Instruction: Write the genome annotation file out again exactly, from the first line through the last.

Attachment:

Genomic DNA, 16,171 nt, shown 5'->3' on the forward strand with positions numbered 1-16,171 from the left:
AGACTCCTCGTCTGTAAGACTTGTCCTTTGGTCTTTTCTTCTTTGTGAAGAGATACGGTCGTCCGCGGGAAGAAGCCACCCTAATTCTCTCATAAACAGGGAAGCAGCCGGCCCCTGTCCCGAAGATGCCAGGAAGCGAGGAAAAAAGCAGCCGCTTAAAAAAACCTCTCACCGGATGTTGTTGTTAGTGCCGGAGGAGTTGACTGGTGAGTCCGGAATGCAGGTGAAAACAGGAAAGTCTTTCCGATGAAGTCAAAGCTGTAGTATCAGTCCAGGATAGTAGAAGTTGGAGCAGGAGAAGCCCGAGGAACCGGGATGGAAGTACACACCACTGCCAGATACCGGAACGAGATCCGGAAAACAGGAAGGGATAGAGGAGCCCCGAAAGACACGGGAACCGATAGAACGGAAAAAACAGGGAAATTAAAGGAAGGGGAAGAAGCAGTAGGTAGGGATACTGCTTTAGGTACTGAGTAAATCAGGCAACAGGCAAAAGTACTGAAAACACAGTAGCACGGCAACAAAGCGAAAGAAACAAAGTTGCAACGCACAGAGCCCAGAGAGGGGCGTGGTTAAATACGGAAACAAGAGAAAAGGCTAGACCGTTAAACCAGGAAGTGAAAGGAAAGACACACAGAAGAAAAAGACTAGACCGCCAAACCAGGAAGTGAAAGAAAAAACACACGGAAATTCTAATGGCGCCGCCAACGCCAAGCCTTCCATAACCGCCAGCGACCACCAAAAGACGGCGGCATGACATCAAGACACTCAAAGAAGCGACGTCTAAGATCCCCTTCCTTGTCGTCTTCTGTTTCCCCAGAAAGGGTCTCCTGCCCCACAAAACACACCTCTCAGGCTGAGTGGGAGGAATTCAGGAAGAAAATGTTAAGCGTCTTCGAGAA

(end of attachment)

Genomic DNA, 16,171 nt, shown 5'->3' on the forward strand with positions numbered 1-16,171 from the left:
AGACTCCTCGTCTGTAAGACTTGTCCTTTGGTCTTTTCTTCTTTGTGAAGAGATACGGTCGTCCGCGGGAAGAAGCCACCCTAATTCTCTCATAAACAGGGAAGCAGCCGGCCCCTGTCCCGAAGATGCCAGGAAGCGAGGAAAAAAGCAGCCGCTTAAAAAAACCTCTCACCGGATGTTGTTGTTAGTGCCGGAGGAGTTGACTGGTGAGTCCGGAATGCAGGTGAAAACAGGAAAGTCTTTCCGATGAAGTCAAAGCTGTAGTATCAGTCCAGGATAGTAGAAGTTGGAGCAGGAGAAGCCCGAGGAACCGGGATGGAAGTACACACCACTGCCAGATACCGGAACGAGATCCGGAAAACAGGAAGGGATAGAGGAGCCCCGAAAGACACGGGAACCGATAGAACGGAAAAAACAGGGAAATTAAAGGAAGGGGAAGAAGCAGTAGGTAGGGATACTGCTTTAGGTACTGAGTAAATCAGGCAACAGGCAAAAGTACTGAAAACACAGTAGCACGGCAACAAAGCGAAAGAAACAAAGTTGCAACGCACAGAGCCCAGAGAGGGGCGTGGTTAAATACGGAAACAAGAGAAAAGGCTAGACCGTTAAACCAGGAAGTGAAAGGAAAGACACACAGAAGAAAAAGACTAGACCGCCAAACCAGGAAGTGAAAGAAAAAACACACGGAAATTCTAATGGCGCCGCCAACGCCAAGCCTTCCATAACCGCCAGCGACCACCAAAAGACGGCGGCATGACATCAAGACACTCAAAGAAGCGACGTCTAAGATCCCCTTCCTTGTCGTCTTCTGTTTCCCCAGAAAGGGTCTCCTGCCCCACAAAACACACCTCTCAGGCTGAGTGGGAGGAATTCAGGAAGAAAATGTTAAGCGTCTTCGAGAA